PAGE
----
I’ve received quite a few questions about the organic sunscreen chemical Avobenzone over the years and I wanted to shed some light on one of the most common concerns – its photodegradation in UV. These concerns are usually raised by websites that say things like, “Avobenzone degrades in the sun, resulting in the release of free radicals that may actually increase the risk for cancer.”
What these quotes often leave out is the context, which is important in understanding why Avobenzone is so commonly used in sunscreens and why it is effective.
Avobenzone or butyl methoxydibenzoyl methane is an organic sunscreen that absorbs in the UVA region and has global approval. Among the sunscreen chemicals available in the US it is the strongest and most effective UVA absorber. Avobenzone exists in two chemical forms when in solution, the enol form and the diketo (or keto) form.
When exposed to UV light some Avobenzone in the enol form can be changed into the keto form – however this is slowly reversed once Avobenzone is removed from UV light.
In its keto form Avobenzone is susceptible to photodegradation from UV light. The energy from UV light causes structural changes in the Avobenzone that can lead to breakdown products. In many cases, those breakdown products no longer effectively absorb UVA and UVB (some of them will absorb UVC). Some of these breakdown products are also thought to be irritants. The other concern is that some singlet oxygen can also be formed – a reactive oxygen species which can damage DNA and cells.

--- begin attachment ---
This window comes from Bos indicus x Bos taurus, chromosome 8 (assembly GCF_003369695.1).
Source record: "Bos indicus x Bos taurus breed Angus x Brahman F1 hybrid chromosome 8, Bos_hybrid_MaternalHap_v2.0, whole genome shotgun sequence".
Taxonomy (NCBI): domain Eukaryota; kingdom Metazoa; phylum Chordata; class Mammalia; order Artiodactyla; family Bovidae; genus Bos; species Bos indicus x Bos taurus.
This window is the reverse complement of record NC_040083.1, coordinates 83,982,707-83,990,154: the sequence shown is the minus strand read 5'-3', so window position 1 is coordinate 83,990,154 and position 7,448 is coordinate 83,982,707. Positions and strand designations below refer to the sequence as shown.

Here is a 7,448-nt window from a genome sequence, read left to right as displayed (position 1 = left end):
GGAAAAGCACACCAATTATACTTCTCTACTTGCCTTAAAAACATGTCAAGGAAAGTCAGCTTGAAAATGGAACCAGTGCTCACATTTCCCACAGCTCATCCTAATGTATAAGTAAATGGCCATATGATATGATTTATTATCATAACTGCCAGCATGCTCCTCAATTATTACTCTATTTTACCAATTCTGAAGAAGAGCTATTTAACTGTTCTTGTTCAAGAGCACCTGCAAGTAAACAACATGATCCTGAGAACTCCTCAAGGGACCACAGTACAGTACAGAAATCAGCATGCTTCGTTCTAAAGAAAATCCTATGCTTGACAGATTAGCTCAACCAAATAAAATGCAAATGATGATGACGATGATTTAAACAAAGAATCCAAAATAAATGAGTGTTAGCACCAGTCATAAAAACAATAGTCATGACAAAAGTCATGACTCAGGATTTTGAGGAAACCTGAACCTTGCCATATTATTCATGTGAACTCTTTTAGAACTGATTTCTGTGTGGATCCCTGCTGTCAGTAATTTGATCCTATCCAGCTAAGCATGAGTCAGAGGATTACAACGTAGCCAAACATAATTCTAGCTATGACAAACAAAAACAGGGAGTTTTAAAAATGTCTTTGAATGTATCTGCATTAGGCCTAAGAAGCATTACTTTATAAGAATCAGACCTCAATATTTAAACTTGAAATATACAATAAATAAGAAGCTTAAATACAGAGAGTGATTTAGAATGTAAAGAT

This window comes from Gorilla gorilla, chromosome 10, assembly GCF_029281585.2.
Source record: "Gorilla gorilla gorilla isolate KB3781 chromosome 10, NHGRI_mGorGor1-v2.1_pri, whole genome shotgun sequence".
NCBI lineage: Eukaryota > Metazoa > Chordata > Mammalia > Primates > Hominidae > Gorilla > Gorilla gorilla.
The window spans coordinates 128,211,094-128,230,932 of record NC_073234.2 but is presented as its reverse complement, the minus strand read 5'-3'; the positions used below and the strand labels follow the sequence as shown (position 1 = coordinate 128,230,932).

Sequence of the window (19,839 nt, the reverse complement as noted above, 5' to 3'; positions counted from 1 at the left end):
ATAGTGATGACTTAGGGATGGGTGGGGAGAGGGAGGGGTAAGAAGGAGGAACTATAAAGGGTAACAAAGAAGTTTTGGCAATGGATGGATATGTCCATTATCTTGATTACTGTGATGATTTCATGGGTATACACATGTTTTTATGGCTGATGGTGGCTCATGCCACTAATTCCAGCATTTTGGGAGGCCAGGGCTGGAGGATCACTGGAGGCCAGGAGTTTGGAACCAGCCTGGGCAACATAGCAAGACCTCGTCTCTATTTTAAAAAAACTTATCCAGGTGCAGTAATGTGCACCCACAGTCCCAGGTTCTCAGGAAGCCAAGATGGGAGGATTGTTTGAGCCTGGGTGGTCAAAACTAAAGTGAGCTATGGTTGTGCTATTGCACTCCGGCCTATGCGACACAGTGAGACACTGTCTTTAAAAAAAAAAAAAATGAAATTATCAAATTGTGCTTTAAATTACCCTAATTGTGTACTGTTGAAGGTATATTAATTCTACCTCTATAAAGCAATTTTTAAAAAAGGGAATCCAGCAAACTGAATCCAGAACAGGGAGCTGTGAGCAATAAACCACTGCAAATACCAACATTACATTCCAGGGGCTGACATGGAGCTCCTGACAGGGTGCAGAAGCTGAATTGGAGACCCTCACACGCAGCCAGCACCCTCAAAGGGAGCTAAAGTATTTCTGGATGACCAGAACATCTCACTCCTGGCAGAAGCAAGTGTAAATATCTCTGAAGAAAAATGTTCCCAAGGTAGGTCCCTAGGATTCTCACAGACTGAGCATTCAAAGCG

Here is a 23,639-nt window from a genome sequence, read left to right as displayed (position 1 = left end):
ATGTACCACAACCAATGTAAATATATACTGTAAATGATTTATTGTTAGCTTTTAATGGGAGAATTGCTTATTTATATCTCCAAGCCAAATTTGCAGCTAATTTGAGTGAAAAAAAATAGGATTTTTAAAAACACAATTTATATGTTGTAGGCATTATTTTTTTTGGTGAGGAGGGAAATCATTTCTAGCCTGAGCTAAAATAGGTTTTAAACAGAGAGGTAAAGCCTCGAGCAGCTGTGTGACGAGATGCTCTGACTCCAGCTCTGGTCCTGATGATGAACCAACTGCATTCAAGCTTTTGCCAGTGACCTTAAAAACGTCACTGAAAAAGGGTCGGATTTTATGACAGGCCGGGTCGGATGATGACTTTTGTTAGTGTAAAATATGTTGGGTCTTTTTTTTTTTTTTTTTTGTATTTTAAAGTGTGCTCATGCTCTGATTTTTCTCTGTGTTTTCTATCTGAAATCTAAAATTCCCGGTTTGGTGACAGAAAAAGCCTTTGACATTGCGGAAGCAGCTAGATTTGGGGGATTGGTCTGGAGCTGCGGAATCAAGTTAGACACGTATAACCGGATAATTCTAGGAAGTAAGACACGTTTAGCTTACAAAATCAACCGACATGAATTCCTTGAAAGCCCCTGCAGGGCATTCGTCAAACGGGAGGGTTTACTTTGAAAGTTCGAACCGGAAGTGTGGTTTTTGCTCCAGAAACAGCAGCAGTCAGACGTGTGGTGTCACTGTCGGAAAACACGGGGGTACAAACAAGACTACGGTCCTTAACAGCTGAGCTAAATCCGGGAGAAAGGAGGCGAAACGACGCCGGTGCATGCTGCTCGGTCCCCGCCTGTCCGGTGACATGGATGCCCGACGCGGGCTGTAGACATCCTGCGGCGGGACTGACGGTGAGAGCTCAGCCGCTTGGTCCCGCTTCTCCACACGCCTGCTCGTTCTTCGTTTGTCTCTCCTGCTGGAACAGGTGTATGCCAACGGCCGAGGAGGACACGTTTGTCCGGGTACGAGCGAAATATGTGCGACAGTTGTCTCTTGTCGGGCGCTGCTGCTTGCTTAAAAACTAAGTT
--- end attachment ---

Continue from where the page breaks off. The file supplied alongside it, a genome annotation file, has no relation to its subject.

The above only relates to Avobenzone on its own though, the material that Avobenzone is dissolved into and other chemicals in the formula can change how easily Avobenzone photodegrades. Other modifications like encapsulating Avobenzone have also been tested, though the benefit is often reduced contact between Avobenzone and the skin – not photostability.
Photostabilizers generally work by absorbing energy from the Avobenzone before it becomes unstable and breaks and down. Effective photostabilizers will then be able to take this energy and dissipate it in safer forms, most often heat.
A company that produces Avobenzone, DSM Nutritional Products, performed a study testing different photostabilizers and their effect on Avobenzone’s phostability. The most commonly used and known photostabilizer of Avobenzone is the organic sunscreen chemical Octocrylene, but there are other photostabilizers that don’t act as sunscreens such as Polyester-8 and Polysilicone-15.
To perform the test, 4% Avobenzone and different photostabilizers were dissolved into a mixture of 70% ethanol, 15% caprylic/capric triglyceride, and 15% C12-15 alkyl benzoate. The solutions were placed on glass slides at a density of 2 mg/cm2 then exposed to 25 MED (Minimal Erythemal Dose, 1 MED defined by the US FDA as 200 Joules/Meter2) units of UV light. After exposure, the amount of Avobenzone remaining was determined.